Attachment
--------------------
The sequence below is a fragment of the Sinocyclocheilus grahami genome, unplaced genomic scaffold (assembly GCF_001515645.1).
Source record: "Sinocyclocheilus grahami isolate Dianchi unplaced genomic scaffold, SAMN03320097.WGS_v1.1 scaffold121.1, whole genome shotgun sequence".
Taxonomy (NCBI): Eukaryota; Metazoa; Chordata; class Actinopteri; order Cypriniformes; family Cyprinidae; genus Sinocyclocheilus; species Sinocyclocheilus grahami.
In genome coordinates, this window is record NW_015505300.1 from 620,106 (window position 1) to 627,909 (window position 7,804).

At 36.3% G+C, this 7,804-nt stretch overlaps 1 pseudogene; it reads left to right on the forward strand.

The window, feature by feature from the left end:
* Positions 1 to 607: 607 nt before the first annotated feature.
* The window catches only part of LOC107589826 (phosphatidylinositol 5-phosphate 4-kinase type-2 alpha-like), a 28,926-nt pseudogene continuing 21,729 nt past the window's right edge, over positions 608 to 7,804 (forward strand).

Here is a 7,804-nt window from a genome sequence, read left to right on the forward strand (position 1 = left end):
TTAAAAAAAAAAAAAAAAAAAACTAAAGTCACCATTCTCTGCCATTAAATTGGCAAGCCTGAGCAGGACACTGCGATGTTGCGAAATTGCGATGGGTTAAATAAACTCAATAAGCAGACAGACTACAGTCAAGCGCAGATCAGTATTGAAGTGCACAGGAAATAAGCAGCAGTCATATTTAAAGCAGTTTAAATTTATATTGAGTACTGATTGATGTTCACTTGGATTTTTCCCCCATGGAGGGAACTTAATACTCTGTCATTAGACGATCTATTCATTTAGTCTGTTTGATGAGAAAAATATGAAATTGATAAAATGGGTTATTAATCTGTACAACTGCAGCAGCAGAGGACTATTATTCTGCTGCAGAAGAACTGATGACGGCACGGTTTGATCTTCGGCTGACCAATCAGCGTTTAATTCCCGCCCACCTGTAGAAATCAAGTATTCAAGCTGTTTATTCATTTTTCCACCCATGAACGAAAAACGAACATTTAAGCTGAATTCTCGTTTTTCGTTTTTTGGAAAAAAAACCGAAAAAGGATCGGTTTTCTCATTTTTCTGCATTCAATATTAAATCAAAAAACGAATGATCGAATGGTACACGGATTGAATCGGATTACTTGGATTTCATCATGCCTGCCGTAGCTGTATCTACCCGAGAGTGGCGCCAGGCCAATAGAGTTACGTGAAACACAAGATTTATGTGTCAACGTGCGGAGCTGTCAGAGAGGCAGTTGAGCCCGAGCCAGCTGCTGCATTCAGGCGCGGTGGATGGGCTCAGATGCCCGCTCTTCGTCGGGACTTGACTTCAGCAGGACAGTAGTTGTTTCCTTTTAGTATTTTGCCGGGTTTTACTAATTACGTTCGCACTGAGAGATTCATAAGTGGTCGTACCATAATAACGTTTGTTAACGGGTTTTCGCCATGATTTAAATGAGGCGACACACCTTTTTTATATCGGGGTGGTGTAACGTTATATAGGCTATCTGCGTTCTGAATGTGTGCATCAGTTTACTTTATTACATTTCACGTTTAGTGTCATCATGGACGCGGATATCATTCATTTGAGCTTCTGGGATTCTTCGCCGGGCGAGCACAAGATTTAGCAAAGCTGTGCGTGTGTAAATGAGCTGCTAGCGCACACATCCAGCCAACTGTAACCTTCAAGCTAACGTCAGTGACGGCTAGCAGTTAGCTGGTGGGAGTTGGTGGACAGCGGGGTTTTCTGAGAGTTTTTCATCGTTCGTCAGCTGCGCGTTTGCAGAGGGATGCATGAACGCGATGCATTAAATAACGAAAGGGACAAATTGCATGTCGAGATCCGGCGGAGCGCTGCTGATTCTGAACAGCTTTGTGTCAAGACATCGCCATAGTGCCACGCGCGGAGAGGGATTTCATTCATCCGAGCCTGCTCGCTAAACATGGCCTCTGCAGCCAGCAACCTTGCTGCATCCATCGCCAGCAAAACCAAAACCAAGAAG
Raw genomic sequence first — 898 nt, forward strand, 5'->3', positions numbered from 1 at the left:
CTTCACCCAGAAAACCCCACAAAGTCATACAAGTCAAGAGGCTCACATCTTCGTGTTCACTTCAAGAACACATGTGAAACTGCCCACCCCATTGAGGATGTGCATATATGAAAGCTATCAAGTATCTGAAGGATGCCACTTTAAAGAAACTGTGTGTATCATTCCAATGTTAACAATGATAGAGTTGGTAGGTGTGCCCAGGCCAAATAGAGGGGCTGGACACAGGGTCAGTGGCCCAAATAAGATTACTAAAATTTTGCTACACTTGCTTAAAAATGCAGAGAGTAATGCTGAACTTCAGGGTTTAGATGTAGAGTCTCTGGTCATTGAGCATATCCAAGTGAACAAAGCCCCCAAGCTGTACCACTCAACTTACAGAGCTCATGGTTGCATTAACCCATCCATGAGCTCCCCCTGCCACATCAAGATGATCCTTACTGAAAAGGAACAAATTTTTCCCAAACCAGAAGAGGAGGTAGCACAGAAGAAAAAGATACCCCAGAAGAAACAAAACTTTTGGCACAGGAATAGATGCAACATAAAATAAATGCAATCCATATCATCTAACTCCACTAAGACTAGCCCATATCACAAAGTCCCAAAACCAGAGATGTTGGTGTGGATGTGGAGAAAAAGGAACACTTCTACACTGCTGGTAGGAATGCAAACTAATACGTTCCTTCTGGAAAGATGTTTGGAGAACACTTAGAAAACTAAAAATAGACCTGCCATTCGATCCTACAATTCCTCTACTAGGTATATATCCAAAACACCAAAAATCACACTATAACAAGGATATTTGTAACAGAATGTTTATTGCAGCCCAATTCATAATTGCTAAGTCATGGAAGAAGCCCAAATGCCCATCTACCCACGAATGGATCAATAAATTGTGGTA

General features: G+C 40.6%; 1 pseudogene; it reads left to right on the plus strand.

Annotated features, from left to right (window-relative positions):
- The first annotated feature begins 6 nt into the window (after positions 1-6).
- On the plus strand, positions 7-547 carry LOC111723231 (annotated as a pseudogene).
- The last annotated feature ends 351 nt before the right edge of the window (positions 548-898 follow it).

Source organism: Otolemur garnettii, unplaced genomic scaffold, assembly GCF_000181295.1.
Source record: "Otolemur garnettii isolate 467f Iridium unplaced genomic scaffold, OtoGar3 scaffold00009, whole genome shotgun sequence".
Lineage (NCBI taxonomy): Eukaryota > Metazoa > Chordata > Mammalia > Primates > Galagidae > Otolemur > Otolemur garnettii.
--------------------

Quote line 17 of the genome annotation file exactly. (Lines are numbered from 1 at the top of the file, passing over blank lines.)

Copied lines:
- The last annotated feature ends 351 nt before the right edge of the window (positions 548-898 follow it).